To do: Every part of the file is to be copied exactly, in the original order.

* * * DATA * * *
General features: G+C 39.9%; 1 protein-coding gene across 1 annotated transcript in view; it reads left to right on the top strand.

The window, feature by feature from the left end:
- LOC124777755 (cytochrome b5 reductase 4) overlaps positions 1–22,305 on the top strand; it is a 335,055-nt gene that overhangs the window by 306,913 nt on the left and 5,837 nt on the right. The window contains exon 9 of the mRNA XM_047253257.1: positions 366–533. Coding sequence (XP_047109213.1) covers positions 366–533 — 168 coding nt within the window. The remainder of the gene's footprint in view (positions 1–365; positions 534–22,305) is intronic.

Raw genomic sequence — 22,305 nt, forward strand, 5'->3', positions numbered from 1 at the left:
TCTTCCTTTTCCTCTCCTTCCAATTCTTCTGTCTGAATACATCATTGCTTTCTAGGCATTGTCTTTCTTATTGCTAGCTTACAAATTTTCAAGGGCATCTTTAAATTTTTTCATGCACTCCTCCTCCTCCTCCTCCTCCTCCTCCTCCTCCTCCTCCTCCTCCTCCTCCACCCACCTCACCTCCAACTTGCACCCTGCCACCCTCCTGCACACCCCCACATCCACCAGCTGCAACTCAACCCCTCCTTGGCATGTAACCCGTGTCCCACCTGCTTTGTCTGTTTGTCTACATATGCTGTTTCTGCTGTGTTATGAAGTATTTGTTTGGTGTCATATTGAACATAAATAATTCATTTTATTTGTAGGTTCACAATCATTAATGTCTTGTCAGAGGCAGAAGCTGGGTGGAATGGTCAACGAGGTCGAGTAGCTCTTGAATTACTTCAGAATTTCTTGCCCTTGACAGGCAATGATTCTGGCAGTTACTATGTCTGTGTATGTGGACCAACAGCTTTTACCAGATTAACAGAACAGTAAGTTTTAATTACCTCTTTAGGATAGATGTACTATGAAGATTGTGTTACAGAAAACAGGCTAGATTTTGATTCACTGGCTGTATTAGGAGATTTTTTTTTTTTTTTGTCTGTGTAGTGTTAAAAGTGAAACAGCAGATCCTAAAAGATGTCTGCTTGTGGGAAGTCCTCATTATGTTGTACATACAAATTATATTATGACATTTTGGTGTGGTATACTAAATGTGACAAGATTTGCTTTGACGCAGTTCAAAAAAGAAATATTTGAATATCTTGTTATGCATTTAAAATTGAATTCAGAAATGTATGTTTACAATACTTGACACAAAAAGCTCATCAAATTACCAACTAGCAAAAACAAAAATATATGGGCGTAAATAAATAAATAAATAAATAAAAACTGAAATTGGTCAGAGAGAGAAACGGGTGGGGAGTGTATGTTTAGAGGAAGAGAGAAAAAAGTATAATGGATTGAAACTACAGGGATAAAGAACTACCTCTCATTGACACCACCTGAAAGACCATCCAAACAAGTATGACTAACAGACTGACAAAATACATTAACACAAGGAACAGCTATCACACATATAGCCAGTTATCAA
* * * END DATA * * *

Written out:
General features: G+C 39.9%; 1 protein-coding gene across 1 annotated transcript in view; it reads left to right on the top strand.

The window, feature by feature from the left end:
- LOC124777755 (cytochrome b5 reductase 4) overlaps positions 1–22,305 on the top strand; it is a 335,055-nt gene that overhangs the window by 306,913 nt on the left and 5,837 nt on the right. The window contains exon 9 of the mRNA XM_047253257.1: positions 366–533. Coding sequence (XP_047109213.1) covers positions 366–533 — 168 coding nt within the window. The remainder of the gene's footprint in view (positions 1–365; positions 534–22,305) is intronic.

Raw genomic sequence — 22,305 nt, forward strand, 5'->3', positions numbered from 1 at the left:
TCTTCCTTTTCCTCTCCTTCCAATTCTTCTGTCTGAATACATCATTGCTTTCTAGGCATTGTCTTTCTTATTGCTAGCTTACAAATTTTCAAGGGCATCTTTAAATTTTTTCATGCACTCCTCCTCCTCCTCCTCCTCCTCCTCCTCCTCCTCCTCCTCCTCCTCCTCCACCCACCTCACCTCCAACTTGCACCCTGCCACCCTCCTGCACACCCCCACATCCACCAGCTGCAACTCAACCCCTCCTTGGCATGTAACCCGTGTCCCACCTGCTTTGTCTGTTTGTCTACATATGCTGTTTCTGCTGTGTTATGAAGTATTTGTTTGGTGTCATATTGAACATAAATAATTCATTTTATTTGTAGGTTCACAATCATTAATGTCTTGTCAGAGGCAGAAGCTGGGTGGAATGGTCAACGAGGTCGAGTAGCTCTTGAATTACTTCAGAATTTCTTGCCCTTGACAGGCAATGATTCTGGCAGTTACTATGTCTGTGTATGTGGACCAACAGCTTTTACCAGATTAACAGAACAGTAAGTTTTAATTACCTCTTTAGGATAGATGTACTATGAAGATTGTGTTACAGAAAACAGGCTAGATTTTGATTCACTGGCTGTATTAGGAGATTTTTTTTTTTTTTTGTCTGTGTAGTGTTAAAAGTGAAACAGCAGATCCTAAAAGATGTCTGCTTGTGGGAAGTCCTCATTATGTTGTACATACAAATTATATTATGACATTTTGGTGTGGTATACTAAATGTGACAAGATTTGCTTTGACGCAGTTCAAAAAAGAAATATTTGAATATCTTGTTATGCATTTAAAATTGAATTCAGAAATGTATGTTTACAATACTTGACACAAAAAGCTCATCAAATTACCAACTAGCAAAAACAAAAATATATGGGCGTAAATAAATAAATAAATAAATAAAAACTGAAATTGGTCAGAGAGAGAAACGGGTGGGGAGTGTATGTTTAGAGGAAGAGAGAAAAAAGTATAATGGATTGAAACTACAGGGATAAAGAACTACCTCTCATTGACACCACCTGAAAGACCATCCAAACAAGTATGACTAACAGACTGACAAAATACATTAACACAAGGAACAGCTATCACACATATAGCCAGTTATCAA